Document Type


Rights Management

All rights retained by authors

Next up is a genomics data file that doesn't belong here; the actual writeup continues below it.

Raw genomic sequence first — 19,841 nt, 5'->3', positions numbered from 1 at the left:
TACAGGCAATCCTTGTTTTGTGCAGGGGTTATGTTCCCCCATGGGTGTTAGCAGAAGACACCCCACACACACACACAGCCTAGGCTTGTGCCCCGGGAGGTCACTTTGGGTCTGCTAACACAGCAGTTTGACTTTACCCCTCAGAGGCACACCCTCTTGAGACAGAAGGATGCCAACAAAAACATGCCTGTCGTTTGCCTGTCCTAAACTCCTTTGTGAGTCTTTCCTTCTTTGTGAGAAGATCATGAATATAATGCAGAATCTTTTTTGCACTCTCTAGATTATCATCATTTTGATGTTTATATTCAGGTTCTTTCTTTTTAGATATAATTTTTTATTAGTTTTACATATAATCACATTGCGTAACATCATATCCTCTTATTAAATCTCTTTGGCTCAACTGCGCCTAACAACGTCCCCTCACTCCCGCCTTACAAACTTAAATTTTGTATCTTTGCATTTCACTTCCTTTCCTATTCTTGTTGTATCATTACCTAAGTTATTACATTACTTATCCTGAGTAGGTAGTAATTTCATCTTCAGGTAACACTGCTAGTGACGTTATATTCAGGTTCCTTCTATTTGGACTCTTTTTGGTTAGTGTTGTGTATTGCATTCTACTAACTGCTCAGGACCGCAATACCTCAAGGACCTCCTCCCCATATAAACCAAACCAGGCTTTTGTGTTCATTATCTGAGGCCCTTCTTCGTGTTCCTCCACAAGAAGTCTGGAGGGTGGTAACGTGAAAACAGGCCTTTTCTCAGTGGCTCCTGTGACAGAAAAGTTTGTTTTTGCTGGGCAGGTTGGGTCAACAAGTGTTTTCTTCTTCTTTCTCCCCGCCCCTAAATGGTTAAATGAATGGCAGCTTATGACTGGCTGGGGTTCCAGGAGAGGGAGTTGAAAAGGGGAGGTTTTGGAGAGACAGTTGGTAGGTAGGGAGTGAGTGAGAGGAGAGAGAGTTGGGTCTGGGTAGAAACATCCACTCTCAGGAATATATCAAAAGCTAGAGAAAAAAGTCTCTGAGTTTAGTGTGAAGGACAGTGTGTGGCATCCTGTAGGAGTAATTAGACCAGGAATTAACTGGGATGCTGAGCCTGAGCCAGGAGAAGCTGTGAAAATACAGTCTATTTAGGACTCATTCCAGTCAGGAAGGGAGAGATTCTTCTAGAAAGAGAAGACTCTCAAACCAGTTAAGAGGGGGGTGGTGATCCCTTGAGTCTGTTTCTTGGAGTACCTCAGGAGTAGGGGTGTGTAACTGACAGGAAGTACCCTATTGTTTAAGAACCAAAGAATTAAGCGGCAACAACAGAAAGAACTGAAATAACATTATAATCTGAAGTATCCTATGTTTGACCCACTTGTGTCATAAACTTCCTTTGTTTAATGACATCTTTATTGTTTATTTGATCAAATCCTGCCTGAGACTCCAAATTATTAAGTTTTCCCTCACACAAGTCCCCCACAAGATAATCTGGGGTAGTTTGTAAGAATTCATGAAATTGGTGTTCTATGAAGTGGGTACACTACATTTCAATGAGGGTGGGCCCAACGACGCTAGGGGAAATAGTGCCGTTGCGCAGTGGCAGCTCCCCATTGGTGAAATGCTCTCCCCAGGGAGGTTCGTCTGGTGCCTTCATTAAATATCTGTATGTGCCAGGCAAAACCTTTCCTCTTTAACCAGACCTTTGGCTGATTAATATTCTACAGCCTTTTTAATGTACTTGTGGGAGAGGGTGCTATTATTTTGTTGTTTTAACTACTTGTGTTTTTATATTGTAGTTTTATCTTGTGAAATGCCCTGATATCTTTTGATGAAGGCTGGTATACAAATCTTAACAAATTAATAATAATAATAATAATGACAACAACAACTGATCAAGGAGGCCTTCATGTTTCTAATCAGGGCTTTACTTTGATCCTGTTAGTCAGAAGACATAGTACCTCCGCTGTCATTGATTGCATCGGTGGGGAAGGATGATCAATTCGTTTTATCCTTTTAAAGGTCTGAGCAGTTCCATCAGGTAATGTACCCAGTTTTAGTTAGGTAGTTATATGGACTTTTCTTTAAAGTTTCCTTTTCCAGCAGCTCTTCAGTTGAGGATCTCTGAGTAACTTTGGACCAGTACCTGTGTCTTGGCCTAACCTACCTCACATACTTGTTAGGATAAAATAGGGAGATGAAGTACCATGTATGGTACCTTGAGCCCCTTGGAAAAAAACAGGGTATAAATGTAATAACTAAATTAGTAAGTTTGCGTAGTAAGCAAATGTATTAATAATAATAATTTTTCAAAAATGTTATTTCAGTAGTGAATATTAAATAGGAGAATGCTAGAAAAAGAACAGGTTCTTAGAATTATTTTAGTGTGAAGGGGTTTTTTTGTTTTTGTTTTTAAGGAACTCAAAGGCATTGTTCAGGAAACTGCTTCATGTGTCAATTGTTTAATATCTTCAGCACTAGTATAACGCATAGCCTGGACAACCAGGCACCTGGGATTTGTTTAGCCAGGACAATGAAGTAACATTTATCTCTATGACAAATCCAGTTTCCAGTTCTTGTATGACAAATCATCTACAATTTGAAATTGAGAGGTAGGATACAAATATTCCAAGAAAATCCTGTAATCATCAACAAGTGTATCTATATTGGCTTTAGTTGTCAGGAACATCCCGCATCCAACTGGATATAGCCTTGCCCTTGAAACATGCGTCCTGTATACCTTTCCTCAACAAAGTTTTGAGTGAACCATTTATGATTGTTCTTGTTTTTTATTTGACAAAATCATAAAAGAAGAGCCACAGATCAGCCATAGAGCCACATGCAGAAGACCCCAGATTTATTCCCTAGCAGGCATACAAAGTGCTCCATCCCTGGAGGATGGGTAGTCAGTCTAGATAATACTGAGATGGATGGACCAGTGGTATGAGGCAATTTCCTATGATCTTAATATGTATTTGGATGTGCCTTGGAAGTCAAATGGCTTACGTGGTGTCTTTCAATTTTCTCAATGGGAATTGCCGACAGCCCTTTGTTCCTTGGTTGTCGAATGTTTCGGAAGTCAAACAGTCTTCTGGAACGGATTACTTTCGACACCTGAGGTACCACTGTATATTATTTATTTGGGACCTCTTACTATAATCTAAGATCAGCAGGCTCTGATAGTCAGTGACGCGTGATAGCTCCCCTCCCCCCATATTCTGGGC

We consider the problem of sequential multiple hypothesis testing with nontrivial data collection cost. This problem appears, for example, when conducting biological experiments to identify differentially expressed genes in a disease process. This work builds on the generalized α-investing framework that enables control of the false discovery rate in a sequential testing setting. We make a theoretical analysis of the long term asymptotic behavior of α-wealth which motivates a consideration of sample size in the α-investing decision rule. Using the game theoretic principle of indifference, we construct a decision rule that optimizes the expected return (ERO) of α-wealth and provides an optimal sample size for the test. We show empirical results that a cost-aware ERO decision rule correctly rejects more false null hypotheses than other methods. We extend cost-aware ERO investing to finite-horizon testing which enables the decision rule to hedge against the risk of unproductive tests. Finally, empirical tests on a real data set from a biological experiment show that cost-aware ERO produces actionable decisions as to which tests to conduct and if so at what sample size.